Celebrating our Jubilarians... Fr. Simon Lefebvre, CSV, has reached a rare milestone among active members of the clergy. This year, he celebrates 70 years of religious life. Fr. Lefebvre pronounced his first vows as a member of the Clerics of St.Viator of the Province of Montreal, Canada, on Aug. 15, 1946. As he learned more about the community from within its walls, he sought permission to transfer to the Province of Chicago. He was granted that reFr. Simon Lefebvre, CSV quest and on March 19, 1953 he made that profession. In the 70 years that followed, Fr. Lefebvre has been a teacher and parochial associate in Peoria, Chicago and in Taiwan, as well as at several parishes in the San Diego area of California. He holds a Master’s degree in Romance Languages from Catholic University of America in Washington DC and another Master’s degree in Chinese Language from Fu-Ren University in Taipei, Taiwan. He also did post-graduate studies in English language and literature at the University of Nevada at Reno. The word Viator means traveler. The patron saint of the community has given Fr. Lefebvre credentials to be a Viatorian. After retirement in 2004, he has continued to work as a part-time parochial minister in several parishes. Fr. Michael Keliher, CSV, celebrates 50 years of religious life this year. He was attracted to enter the Viatorian Community by his teachers at Bishop McNamara High School and St. Patrick’s parish, both in Kankakee. He holds a Bachelor of Science degree in pre-med biology from Loyola University in Chicago and a Master of Divinity degree from Catholic Theological Union in Chicago. His assignments from 1976 and 1997 first Fr. Michael Keliher, CSV included Saint Viator High School in Arlington Heights as a teacher, and then as parochial vicar at Maternity BVM Parish in Bourbonnais and later at St. Viator Catholic Community in Las Vegas. Most of his time since 1997 has been as parochial vicar at St. Thomas More Catholic Community in Henderson, Nevada where he is currently assigned. Among his responsibilities, he serves as director of the large Rite of Christian Initiation for Adults (RCIA) program. He has worked with that program for years and has a strong commitment to its process of welcoming and introducing others to the faith. In between times, Fr. Keliher is an avid Chicago White Sox fan, he is praised as a good cook of pasta dishes and his cheesecakes bring in high prices at the parish bake sales.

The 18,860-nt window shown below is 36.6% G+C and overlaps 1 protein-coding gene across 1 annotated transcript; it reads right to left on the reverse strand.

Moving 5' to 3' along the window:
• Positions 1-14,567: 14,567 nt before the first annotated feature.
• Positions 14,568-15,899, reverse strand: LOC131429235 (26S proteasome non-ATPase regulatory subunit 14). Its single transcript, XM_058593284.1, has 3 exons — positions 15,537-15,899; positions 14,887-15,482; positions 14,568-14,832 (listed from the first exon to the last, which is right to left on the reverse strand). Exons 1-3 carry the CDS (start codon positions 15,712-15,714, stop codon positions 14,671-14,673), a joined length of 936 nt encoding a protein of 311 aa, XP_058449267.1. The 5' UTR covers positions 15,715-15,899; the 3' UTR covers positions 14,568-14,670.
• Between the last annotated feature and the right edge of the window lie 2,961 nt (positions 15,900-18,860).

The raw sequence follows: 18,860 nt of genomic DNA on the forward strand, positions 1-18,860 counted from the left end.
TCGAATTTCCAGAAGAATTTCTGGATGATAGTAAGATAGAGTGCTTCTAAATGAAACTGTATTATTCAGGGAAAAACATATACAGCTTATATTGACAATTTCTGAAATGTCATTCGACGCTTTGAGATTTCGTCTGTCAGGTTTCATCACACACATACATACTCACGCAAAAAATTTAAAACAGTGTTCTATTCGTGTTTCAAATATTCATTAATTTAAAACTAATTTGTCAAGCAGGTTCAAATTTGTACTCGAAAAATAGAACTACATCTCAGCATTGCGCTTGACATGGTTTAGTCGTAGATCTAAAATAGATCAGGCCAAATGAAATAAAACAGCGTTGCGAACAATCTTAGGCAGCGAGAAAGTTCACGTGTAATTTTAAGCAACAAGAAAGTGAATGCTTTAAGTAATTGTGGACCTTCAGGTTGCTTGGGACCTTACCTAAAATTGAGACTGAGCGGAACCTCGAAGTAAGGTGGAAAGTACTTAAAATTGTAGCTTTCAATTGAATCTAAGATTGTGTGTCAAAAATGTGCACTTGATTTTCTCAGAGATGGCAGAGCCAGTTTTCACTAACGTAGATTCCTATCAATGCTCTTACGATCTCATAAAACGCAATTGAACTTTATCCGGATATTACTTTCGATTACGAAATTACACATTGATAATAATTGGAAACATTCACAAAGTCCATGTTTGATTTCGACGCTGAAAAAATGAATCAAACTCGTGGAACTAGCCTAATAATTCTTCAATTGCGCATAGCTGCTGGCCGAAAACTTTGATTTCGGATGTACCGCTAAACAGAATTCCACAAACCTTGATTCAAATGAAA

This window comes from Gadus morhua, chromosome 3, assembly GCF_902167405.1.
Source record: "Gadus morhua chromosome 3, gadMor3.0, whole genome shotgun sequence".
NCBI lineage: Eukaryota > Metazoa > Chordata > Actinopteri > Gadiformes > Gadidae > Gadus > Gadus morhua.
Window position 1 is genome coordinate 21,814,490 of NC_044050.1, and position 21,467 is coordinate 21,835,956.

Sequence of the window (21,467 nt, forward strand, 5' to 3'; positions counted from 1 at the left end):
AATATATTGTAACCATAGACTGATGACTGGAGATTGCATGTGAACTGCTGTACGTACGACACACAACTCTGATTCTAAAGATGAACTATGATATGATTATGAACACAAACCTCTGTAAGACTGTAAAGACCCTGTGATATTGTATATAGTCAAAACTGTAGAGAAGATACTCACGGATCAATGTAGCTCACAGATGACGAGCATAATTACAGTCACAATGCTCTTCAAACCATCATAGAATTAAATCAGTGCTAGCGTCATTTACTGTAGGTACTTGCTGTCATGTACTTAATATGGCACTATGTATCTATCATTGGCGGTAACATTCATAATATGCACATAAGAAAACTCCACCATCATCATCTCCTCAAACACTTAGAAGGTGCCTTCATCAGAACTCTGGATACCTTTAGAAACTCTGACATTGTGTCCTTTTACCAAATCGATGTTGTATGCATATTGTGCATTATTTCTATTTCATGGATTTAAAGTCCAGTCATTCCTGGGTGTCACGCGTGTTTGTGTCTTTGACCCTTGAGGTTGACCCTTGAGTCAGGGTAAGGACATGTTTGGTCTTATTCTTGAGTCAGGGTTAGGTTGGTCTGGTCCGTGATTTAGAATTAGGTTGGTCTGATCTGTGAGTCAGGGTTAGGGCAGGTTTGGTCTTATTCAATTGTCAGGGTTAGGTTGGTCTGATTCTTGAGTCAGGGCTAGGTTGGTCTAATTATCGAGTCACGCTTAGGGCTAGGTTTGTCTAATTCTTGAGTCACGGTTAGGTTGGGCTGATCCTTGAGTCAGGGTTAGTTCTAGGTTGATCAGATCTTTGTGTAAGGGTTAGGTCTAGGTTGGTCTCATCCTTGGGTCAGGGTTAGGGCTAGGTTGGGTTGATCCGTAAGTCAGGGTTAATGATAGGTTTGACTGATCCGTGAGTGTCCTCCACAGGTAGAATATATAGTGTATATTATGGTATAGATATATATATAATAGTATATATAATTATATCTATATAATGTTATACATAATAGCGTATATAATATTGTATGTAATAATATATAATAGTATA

Fr. John Palmer, CSV, also celebrates 50 years of religious life this year. He is a native of Halifax, Nova Scotia. He holds degrees in music from several conservatories, including Acadia University in Nova Scotia, the Royal Conservatory of Music in Toronto, Trinity College of Music in London and Northwestern University. Among his other credits, Fr. Palmer was made a fellow of Trinity College in 1979. He also studied in Paris with French clasFr. John Palmer, CSV sical composer, Jean Langlais. His degrees in philosophy and Latin studies were completed at Loyola University, Chicago and theology at Washington Theological Coalition, all before he was ordained on Jan. 2, 1971 by Archbishop James Hayes of Halifax. Fr. Palmer has gained recognition as an organist having given recitals each year at Yorkminster Park Baptist Church in Toronto and he has been featured on the Distinguished Artists series for CBC Radio in Canada. Fr. Palmer also has played at the Washington National Cathedral and the Shrine of the Immaculate Conception in Washington. In New York, he has given several recitals at St. Patrick’s Cathedral, St. Thomas Church Fifth Avenue and at Columbia University. In England, he has performed at several churches including St. Paul’s Cathedral in London. Fr. Palmer continues to perform and he frequently presents master classes in piano for the Illinois State Music Teachers’ Association. He also is involved in private teaching and is a weekend assistant at St. Petronille Church in Glen Ellyn, IL. Fr. Palmer was professor of music at Benedictine University in Lisle, IL, from 1973-2004, until he retired as professor emeritus. Fr. Fredy Santos, CSV, celebrates 25 years of religious life. He pronounced his first vows as a member of the Clerics of St. Viator on Dec. 8, 1991. In his 25 years as a Viatorian, he has become known for his work with young people who are willing to give of their time and talent to the music of the liturgy. On Feb. 18, 2012, he was ordained a priest Fr. Fredy Santos, CSV in Bogotá, Colombia by Bishop Rogerto Ospina. No matter what obstacle, he has been unwavering in his devotion to the Viatorian Community. One of his first assignments as a priest was in the United States to provide pastoral, liturgical and sacramental service to the Spanish speaking parishioners at St. Patrick, St. Rose and St. Theresa parishes in Kankakee. He continues his work with young people in Colombia and has taken on the work of bereavement ministry, which keeps him more than busy. In preparation for his duties as a parish priest, Fr. Santos attended Universidad La Gran Colombia for his undergraduate degree in science education, with a specialization in catechesis. Br. Donald Houde, CSV